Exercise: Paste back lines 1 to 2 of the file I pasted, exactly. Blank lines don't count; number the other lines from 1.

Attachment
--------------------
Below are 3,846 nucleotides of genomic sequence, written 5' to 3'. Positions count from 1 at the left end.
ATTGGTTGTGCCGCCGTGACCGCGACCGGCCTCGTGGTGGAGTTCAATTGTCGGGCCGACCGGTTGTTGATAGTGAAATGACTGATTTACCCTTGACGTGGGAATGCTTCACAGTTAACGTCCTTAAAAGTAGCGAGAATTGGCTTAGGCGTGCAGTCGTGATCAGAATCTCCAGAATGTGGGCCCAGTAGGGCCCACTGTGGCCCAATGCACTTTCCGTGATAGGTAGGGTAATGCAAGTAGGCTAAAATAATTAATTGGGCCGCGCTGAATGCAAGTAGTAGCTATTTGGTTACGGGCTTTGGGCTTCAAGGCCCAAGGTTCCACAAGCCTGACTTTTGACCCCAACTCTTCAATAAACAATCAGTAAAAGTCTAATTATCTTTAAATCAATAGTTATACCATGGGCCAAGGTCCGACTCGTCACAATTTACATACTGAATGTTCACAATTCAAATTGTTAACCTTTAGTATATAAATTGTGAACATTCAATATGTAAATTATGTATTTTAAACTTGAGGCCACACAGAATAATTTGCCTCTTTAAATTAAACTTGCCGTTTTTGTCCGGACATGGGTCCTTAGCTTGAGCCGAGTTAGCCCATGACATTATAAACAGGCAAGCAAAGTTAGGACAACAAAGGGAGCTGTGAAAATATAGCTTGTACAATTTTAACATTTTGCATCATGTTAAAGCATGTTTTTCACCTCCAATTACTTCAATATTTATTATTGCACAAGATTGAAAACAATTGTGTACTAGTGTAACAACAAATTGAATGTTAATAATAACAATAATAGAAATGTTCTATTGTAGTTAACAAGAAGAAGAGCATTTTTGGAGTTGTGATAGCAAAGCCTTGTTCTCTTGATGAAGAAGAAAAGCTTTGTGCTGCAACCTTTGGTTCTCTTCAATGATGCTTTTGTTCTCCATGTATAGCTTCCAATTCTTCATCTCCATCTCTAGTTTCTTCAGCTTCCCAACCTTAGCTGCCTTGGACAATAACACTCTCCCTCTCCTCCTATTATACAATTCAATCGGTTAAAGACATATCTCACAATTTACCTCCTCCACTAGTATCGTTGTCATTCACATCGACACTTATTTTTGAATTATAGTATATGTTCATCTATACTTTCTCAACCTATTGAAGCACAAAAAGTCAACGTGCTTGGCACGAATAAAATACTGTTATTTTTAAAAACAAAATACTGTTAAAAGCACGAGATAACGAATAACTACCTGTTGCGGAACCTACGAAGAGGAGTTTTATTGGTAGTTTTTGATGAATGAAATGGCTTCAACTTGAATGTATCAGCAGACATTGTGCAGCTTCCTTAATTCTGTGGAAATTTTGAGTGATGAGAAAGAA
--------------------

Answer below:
Below are 3,846 nucleotides of genomic sequence, written 5' to 3'. Positions count from 1 at the left end.
ATTGGTTGTGCCGCCGTGACCGCGACCGGCCTCGTGGTGGAGTTCAATTGTCGGGCCGACCGGTTGTTGATAGTGAAATGACTGATTTACCCTTGACGTGGGAATGCTTCACAGTTAACGTCCTTAAAAGTAGCGAGAATTGGCTTAGGCGTGCAGTCGTGATCAGAATCTCCAGAATGTGGGCCCAGTAGGGCCCACTGTGGCCCAATGCACTTTCCGTGATAGGTAGGGTAATGCAAGTAGGCTAAAATAATTAATTGGGCCGCGCTGAATGCAAGTAGTAGCTATTTGGTTACGGGCTTTGGGCTTCAAGGCCCAAGGTTCCACAAGCCTGACTTTTGACCCCAACTCTTCAATAAACAATCAGTAAAAGTCTAATTATCTTTAAATCAATAGTTATACCATGGGCCAAGGTCCGACTCGTCACAATTTACATACTGAATGTTCACAATTCAAATTGTTAACCTTTAGTATATAAATTGTGAACATTCAATATGTAAATTATGTATTTTAAACTTGAGGCCACACAGAATAATTTGCCTCTTTAAATTAAACTTGCCGTTTTTGTCCGGACATGGGTCCTTAGCTTGAGCCGAGTTAGCCCATGACATTATAAACAGGCAAGCAAAGTTAGGACAACAAAGGGAGCTGTGAAAATATAGCTTGTACAATTTTAACATTTTGCATCATGTTAAAGCATGTTTTTCACCTCCAATTACTTCAATATTTATTATTGCACAAGATTGAAAACAATTGTGTACTAGTGTAACAACAAATTGAATGTTAATAATAACAATAATAGAAATGTTCTATTGTAGTTAACAAGAAGAAGAGCATTTTTGGAGTTGTGATAGCAAAGCCTTGTTCTCTTGATGAAGAAGAAAAGCTTTGTGCTGCAACCTTTGGTTCTCTTCAATGATGCTTTTGTTCTCCATGTATAGCTTCCAATTCTTCATCTCCATCTCTAGTTTCTTCAGCTTCCCAACCTTAGCTGCCTTGGACAATAACACTCTCCCTCTCCTCCTATTATACAATTCAATCGGTTAAAGACATATCTCACAATTTACCTCCTCCACTAGTATCGTTGTCATTCACATCGACACTTATTTTTGAATTATAGTATATGTTCATCTATACTTTCTCAACCTATTGAAGCACAAAAAGTCAACGTGCTTGGCACGAATAAAATACTGTTATTTTTAAAAACAAAATACTGTTAAAAGCACGAGATAACGAATAACTACCTGTTGCGGAACCTACGAAGAGGAGTTTTATTGGTAGTTTTTGATGAATGAAATGGCTTCAACTTGAATGTATCAGCAGACATTGTGCAGCTTCCTTAATTCTGTGGAAATTTTGAGTGATGAGAAAGAA